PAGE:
Wounding Words: Swearing and Verbal Aggression in an Inpatient Setting

Authors

  • Teresa Stone RN, RMN, BA, MHealth Management, PhD,

    Corresponding author
    1. Teresa Stone, RN, RMN, BA, MHealth Management, PhD, is the program convenor for the Bachelor of Nursing;
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  • Margaret McMillan RN, BA, M Curr St (hons), PhD, OAM,

    Corresponding author
    1. Margaret McMillan, RN, BA, M Curr St (Hons), PhD, OAM, is a Conjoint Professor;
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  • Michael Hazelton RN, BA, MA, PhD,

    1. Michael Hazelton, RN, BA, MA, PhD, is Professor of Mental Health Nursing; University of Newcastle—Nursing and Midwifery, Newcastle, New South Wales, Australia; and
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  • Edward H. Clayton BRurSci, PhD

    1. Edward Clayton, BRurSci (Hons) PhD, is a Livestock Research Officer with Industry & Investment NSW at the Wagga Wagga Agricultural Institute, Wagga Wagga, New South Wales, Australia.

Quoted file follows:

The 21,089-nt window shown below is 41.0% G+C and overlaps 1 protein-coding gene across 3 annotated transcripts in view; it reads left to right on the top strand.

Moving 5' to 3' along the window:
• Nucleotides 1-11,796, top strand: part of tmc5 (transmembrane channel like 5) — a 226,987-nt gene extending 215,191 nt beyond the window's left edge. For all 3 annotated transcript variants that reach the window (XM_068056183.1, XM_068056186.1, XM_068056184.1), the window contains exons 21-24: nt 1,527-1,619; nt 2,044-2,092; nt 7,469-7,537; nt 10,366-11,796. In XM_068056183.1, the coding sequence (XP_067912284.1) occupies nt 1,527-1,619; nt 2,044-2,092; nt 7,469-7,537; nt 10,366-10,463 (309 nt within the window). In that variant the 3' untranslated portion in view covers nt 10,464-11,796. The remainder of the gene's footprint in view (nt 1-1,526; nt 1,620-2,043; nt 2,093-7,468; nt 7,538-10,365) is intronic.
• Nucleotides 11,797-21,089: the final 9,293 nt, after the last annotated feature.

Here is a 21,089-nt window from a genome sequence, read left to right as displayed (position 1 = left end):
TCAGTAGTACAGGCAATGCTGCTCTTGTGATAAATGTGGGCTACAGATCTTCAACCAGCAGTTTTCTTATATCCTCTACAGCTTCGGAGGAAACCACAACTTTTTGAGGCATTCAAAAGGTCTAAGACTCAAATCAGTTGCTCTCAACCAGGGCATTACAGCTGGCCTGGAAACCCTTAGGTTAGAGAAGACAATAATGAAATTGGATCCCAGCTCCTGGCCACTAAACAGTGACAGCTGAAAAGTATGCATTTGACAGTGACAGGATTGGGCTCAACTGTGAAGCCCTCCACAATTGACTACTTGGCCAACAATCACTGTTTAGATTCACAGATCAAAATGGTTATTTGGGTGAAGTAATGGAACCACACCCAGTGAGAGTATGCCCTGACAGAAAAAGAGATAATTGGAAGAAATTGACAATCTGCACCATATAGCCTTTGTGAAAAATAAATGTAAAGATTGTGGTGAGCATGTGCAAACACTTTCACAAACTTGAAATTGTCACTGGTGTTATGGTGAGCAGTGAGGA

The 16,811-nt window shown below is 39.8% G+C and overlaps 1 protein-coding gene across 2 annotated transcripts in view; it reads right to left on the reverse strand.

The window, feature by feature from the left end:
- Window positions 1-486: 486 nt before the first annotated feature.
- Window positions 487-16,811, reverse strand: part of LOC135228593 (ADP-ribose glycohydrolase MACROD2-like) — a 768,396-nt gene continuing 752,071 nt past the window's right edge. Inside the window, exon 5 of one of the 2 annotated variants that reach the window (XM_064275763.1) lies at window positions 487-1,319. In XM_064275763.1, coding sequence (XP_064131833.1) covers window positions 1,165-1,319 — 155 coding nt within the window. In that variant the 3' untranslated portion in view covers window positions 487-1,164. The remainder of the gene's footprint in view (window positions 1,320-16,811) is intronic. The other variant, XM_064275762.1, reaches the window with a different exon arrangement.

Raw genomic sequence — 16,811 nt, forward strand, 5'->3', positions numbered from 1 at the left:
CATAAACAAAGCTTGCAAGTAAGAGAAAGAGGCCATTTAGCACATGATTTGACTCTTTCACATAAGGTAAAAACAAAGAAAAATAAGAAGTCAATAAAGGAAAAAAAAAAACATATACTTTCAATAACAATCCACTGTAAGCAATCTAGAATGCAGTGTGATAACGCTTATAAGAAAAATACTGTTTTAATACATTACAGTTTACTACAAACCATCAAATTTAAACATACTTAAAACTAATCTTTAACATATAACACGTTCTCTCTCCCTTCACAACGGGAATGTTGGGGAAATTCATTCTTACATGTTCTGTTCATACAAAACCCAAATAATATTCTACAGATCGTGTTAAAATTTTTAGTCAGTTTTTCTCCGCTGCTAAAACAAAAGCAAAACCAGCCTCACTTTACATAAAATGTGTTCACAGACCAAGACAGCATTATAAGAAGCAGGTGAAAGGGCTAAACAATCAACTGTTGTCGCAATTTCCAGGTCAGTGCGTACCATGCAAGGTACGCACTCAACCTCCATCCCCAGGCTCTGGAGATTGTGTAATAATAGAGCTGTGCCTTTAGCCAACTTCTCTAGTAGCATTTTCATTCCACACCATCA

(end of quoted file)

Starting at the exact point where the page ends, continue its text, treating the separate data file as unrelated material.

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Author contact:teresa.stone@newcastle.edu.au; margaret.mcmillan@newcastle.edu.au, with a copy to the Editor: gpearson@uchc.edu

Abstract

PURPOSE:  The aim of the research was to investigate swearing and verbal aggression in Australian inpatient settings, including incidence, gender, patient motivation, and nursing interventions.

DESIGN AND METHODS:  A mixed methods approach utilizing the Overt Aggression Scale and a survey of 107 nurses' perceptions of their experience of swearing was used.

FINDINGS:  High levels of swearing and verbal aggression were found, with differing patterns for male and female patients. Nurses subjected to swearing experienced high levels of distress, especially females. All nurses appeared to use a limited range of interventions to deal with patient aggression.

PRACTICAL IMPLICATIONS:  In order to provide optimal care for patients, there is a clear need to improve nurses' ability to predict and prevent aggression.

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